This is a humane way to deter foxes from digging, urinating and marking the territory within your garden or lawn. It targets the sense of smell of a fox. The thing is that a fox marks the territory to let other foxes know that the area now belongs to it. That is why such scent will prevent a fox from entering the treated area. Note that the required chemical reaction will be triggered only when the repellent comes into contact with the scent of a fox which has entered the treated area.
The solution is easily applied to trees, plants, shrubs, edible crops, and artificial surfaces. What you need is a sprayer to apply the solution evenly, and that’s it! The product covers an area of up to 34 sqm. Creating two-metre wide perimeter barrier is recommended to keep these animals away from protected areas. The residual effect lasts up to 4 weeks but repeated applications are needed after a rain.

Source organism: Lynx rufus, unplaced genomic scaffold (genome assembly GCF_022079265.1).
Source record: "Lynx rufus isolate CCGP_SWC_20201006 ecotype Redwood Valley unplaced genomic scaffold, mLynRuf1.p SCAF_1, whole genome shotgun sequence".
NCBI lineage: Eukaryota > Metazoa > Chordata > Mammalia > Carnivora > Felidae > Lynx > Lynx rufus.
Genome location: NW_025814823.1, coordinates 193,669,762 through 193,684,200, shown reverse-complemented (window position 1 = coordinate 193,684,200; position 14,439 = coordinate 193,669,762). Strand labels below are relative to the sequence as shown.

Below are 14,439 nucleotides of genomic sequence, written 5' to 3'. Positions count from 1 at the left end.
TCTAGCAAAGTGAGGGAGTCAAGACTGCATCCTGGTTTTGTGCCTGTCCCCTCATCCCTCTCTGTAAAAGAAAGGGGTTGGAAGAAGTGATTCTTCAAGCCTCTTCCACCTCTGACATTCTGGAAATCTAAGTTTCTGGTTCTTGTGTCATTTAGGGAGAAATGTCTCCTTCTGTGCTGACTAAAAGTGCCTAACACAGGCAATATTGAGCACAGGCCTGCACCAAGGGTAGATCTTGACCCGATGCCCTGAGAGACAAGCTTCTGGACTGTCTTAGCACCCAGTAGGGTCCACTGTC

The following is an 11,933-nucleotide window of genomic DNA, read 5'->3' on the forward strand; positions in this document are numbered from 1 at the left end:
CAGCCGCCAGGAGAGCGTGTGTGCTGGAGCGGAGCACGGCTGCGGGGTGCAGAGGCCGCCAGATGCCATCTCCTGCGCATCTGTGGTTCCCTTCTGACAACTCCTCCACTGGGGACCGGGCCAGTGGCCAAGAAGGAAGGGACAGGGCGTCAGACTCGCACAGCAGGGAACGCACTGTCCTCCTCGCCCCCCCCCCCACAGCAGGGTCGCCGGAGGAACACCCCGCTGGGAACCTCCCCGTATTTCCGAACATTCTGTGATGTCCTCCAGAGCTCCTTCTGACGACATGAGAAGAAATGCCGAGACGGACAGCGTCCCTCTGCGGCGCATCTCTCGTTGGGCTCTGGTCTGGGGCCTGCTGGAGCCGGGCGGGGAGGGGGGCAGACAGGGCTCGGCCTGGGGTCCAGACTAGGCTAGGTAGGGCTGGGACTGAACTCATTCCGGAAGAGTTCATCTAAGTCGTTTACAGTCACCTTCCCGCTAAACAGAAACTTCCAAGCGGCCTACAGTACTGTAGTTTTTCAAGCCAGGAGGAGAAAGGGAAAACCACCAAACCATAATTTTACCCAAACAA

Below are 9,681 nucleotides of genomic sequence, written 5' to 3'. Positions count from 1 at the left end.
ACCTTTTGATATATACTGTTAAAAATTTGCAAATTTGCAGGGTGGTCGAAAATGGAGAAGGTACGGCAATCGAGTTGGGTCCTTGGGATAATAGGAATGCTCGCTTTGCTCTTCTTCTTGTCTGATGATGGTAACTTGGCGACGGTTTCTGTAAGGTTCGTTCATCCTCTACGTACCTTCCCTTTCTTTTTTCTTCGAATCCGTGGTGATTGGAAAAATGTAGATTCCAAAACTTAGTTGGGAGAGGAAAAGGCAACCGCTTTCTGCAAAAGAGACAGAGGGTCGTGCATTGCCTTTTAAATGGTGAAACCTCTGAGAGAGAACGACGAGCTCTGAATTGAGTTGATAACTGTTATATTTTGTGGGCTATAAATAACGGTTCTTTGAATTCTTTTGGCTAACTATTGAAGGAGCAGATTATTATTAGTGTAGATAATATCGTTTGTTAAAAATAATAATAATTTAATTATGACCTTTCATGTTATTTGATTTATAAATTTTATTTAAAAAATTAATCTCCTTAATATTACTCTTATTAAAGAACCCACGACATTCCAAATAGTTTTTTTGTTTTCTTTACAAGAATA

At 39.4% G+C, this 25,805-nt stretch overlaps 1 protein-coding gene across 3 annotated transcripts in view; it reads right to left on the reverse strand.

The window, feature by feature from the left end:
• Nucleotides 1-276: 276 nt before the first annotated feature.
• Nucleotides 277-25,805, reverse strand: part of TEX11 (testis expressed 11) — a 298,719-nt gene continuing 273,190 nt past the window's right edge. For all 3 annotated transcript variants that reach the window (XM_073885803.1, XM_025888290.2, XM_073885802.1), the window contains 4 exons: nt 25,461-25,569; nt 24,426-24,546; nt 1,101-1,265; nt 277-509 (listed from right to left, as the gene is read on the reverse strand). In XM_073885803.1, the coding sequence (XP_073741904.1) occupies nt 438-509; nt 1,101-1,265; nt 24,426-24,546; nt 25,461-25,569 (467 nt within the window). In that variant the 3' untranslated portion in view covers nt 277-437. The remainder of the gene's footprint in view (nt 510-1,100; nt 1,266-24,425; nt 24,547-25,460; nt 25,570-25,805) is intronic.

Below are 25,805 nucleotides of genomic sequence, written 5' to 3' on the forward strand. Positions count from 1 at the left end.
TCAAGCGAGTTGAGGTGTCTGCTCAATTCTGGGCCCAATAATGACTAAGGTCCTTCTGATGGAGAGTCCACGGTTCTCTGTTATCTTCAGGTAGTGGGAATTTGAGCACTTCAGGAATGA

Using Scoot will not harm foxes and other animals, nor will it cause any damage to the environment. The manufacturer suggests this product for fox control in urban areas where foxes are increasingly becoming a nuisance. Scoot Fox Repellent has not enough reviews on to judge about customers’ experiences.
Fox Repellent: FIND THE BEST PRICE
Fox Repellents & Deterrents: Comparative Chart
Wolf Urine Fox Repellant, 16 oz
|fox repellent spray, wolf’s urine|
Havahart Critter Ridder 3146, 5 Pounds
|repellent in granules, active ingredients: black pepper, piperine, and capsaicin|
Predator Guard Solar-Powered Deterrent
|device deterring by flashing LED lights|
ScareCrow Motion-Activated Sprinkler
|device deterring by sound in combination with a burst of water|
Foxlights Night Predator Deterrent
|device deterring by computerized LED varying flash|
Foxlights SOLAR Night Predator Deterrent
|device deterring by computerized LED varying flash, solar-powered|
Wikoo Ultrasonic Animal Repeller
|device deterring by ultrasonic sound in combination with flashing LED lights|
Cat Scat Mat
Scoot Fox Repellent, 50g Sachets
|odor repellent, fox’s urine|